Team Kaiden: The Heart Hero

Kaiden Ott and heros

Kaiden Ott, affectionately known in the Tullahoma, Tennessee, community as

“the Heart Hero,” came into our lives on May 15, 2018. Our hearts are always

heavy when we bring young children like Kaiden onto our service, but as with

all our patients, we feel so honored and privileged to be able to walk this path

with them and their families.


In the few months we spent with Kaiden, 4, and his family we shared many

great memories that we will keep with us forever.


Soon after his admission, our hospice’s social worker Susan Davis learned the

family did not have a family photo. Luckily for us one of our volunteers, Candy

Couch, is a photographer by trade and hosted a photo shoot for the family.

bikers for Kaiden

With support from various members of his care team, Kaiden was given a mini motorcycle to ride in a communitywide “Ride for Kaiden.”


June 2 was declared “Kaiden Ott Day” in Tullahoma. During the “Ride for Kaiden,” the Tullahoma Fire Department presented the honorary fireman with his very own personalized fire helmet and brought a truckload of superheroes to visit him. We were so grateful for the outpouring of love and support for Kaiden and his family on that special day.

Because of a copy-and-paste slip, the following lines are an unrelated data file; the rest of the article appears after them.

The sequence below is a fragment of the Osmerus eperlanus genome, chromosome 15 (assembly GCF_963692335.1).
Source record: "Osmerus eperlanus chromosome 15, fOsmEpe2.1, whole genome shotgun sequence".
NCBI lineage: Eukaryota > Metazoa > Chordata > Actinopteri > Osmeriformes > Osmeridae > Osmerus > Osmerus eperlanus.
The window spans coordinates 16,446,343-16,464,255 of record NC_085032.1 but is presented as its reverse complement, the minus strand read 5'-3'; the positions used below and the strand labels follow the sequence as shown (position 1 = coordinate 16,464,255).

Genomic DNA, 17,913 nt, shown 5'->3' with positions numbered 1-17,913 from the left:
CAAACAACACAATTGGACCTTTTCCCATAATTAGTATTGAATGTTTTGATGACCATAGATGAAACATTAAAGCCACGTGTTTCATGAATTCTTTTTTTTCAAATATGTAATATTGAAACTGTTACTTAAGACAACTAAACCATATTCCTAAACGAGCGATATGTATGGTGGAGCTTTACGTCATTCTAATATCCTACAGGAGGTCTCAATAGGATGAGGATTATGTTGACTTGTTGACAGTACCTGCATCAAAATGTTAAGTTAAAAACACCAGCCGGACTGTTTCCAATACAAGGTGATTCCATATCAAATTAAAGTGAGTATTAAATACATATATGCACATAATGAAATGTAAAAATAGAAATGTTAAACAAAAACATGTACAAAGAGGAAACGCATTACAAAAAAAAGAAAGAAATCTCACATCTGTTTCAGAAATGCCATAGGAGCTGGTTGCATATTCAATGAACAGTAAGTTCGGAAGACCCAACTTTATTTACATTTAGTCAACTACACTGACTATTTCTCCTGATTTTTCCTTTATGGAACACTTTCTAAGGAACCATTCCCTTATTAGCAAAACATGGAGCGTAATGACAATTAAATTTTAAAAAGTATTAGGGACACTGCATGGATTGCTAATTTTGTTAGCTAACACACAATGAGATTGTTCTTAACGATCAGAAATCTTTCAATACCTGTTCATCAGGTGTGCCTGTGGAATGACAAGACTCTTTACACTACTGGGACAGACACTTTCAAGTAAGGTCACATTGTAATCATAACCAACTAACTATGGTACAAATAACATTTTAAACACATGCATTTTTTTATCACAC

June 25 was a difficult day — it was the day Kaiden passed. A few days later we celebrated this precious boy’s life surrounded by all of those who had supported him throughout his journey, including his firefighter, police and superhero friends. The Tullahoma firefighters served as pallbearers and carried his little casket out to a vintage firetruck, and little did we realize what was to come.


During the funeral processional — a rainy three-mile trip from the funeral home to the cemetery — there was a police officer stopping traffic at every light with their hand over their heart. We passed two fire stations each with firefighters standing outside and hands over their hearts and one with its firetruck out, ladder fully extended with an American flag waving.


Along the way there were even locals standing outside of their businesses paying their respects. It was truly one of the most reverent funeral processionals I’ve ever been part of.


Life is so fragile, precious, challenging and so very beautiful, and what carries me, this family and so many others through all of this is our faith and the promise that we will see each other again and it will be glorious.


What a beautiful thing to witness the support not only from Kaiden’s amazing family, but from our friends, community and Compassus family.


Related: Hospice is sometimes for children too


By Julia Logan-Mayes

Julia is volunteer coordinator for Compassus in Tullahoma, Tennessee.